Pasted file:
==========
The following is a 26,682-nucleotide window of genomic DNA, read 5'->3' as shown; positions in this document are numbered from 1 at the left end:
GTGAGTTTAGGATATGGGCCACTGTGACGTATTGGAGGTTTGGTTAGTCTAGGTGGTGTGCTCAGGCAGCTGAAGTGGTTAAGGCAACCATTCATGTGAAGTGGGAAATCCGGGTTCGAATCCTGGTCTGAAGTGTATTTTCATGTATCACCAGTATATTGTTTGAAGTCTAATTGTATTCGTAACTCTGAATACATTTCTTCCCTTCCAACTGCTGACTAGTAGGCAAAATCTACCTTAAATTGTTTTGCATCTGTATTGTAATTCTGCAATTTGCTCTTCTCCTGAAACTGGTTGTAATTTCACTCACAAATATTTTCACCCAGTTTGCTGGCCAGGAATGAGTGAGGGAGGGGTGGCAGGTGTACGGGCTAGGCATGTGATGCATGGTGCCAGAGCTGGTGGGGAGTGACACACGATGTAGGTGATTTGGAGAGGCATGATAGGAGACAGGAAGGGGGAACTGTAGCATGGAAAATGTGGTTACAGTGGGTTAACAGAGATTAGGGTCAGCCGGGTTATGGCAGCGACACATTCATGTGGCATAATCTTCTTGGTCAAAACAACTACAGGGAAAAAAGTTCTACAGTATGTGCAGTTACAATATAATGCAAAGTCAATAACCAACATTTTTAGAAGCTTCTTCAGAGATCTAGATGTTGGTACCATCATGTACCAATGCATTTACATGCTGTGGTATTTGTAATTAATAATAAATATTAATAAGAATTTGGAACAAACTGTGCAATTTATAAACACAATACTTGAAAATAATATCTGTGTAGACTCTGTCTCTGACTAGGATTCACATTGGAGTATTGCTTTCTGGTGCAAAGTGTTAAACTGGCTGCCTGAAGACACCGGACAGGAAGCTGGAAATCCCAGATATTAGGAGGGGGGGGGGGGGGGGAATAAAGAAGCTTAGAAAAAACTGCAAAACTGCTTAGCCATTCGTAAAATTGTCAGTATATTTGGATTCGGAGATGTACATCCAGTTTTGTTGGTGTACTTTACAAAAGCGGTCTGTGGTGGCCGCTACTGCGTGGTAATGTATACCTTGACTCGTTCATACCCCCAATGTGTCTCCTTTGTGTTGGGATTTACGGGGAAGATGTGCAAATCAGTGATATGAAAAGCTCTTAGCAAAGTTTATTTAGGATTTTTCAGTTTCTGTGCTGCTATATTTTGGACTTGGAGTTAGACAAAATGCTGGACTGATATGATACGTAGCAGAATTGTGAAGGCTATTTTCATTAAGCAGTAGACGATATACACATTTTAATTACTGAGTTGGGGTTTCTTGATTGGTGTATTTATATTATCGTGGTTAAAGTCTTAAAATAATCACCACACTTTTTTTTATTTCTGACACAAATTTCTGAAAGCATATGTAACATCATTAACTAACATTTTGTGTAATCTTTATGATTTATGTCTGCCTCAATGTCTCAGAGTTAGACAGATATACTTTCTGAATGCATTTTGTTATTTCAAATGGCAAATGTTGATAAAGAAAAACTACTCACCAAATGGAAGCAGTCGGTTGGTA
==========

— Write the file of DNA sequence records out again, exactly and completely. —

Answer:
The following is a 26,682-nucleotide window of genomic DNA, read 5'->3' as shown; positions in this document are numbered from 1 at the left end:
GTGAGTTTAGGATATGGGCCACTGTGACGTATTGGAGGTTTGGTTAGTCTAGGTGGTGTGCTCAGGCAGCTGAAGTGGTTAAGGCAACCATTCATGTGAAGTGGGAAATCCGGGTTCGAATCCTGGTCTGAAGTGTATTTTCATGTATCACCAGTATATTGTTTGAAGTCTAATTGTATTCGTAACTCTGAATACATTTCTTCCCTTCCAACTGCTGACTAGTAGGCAAAATCTACCTTAAATTGTTTTGCATCTGTATTGTAATTCTGCAATTTGCTCTTCTCCTGAAACTGGTTGTAATTTCACTCACAAATATTTTCACCCAGTTTGCTGGCCAGGAATGAGTGAGGGAGGGGTGGCAGGTGTACGGGCTAGGCATGTGATGCATGGTGCCAGAGCTGGTGGGGAGTGACACACGATGTAGGTGATTTGGAGAGGCATGATAGGAGACAGGAAGGGGGAACTGTAGCATGGAAAATGTGGTTACAGTGGGTTAACAGAGATTAGGGTCAGCCGGGTTATGGCAGCGACACATTCATGTGGCATAATCTTCTTGGTCAAAACAACTACAGGGAAAAAAGTTCTACAGTATGTGCAGTTACAATATAATGCAAAGTCAATAACCAACATTTTTAGAAGCTTCTTCAGAGATCTAGATGTTGGTACCATCATGTACCAATGCATTTACATGCTGTGGTATTTGTAATTAATAATAAATATTAATAAGAATTTGGAACAAACTGTGCAATTTATAAACACAATACTTGAAAATAATATCTGTGTAGACTCTGTCTCTGACTAGGATTCACATTGGAGTATTGCTTTCTGGTGCAAAGTGTTAAACTGGCTGCCTGAAGACACCGGACAGGAAGCTGGAAATCCCAGATATTAGGAGGGGGGGGGGGGGGGGAATAAAGAAGCTTAGAAAAAACTGCAAAACTGCTTAGCCATTCGTAAAATTGTCAGTATATTTGGATTCGGAGATGTACATCCAGTTTTGTTGGTGTACTTTACAAAAGCGGTCTGTGGTGGCCGCTACTGCGTGGTAATGTATACCTTGACTCGTTCATACCCCCAATGTGTCTCCTTTGTGTTGGGATTTACGGGGAAGATGTGCAAATCAGTGATATGAAAAGCTCTTAGCAAAGTTTATTTAGGATTTTTCAGTTTCTGTGCTGCTATATTTTGGACTTGGAGTTAGACAAAATGCTGGACTGATATGATACGTAGCAGAATTGTGAAGGCTATTTTCATTAAGCAGTAGACGATATACACATTTTAATTACTGAGTTGGGGTTTCTTGATTGGTGTATTTATATTATCGTGGTTAAAGTCTTAAAATAATCACCACACTTTTTTTTATTTCTGACACAAATTTCTGAAAGCATATGTAACATCATTAACTAACATTTTGTGTAATCTTTATGATTTATGTCTGCCTCAATGTCTCAGAGTTAGACAGATATACTTTCTGAATGCATTTTGTTATTTCAAATGGCAAATGTTGATAAAGAAAAACTACTCACCAAATGGAAGCAGTCGGTTGGTA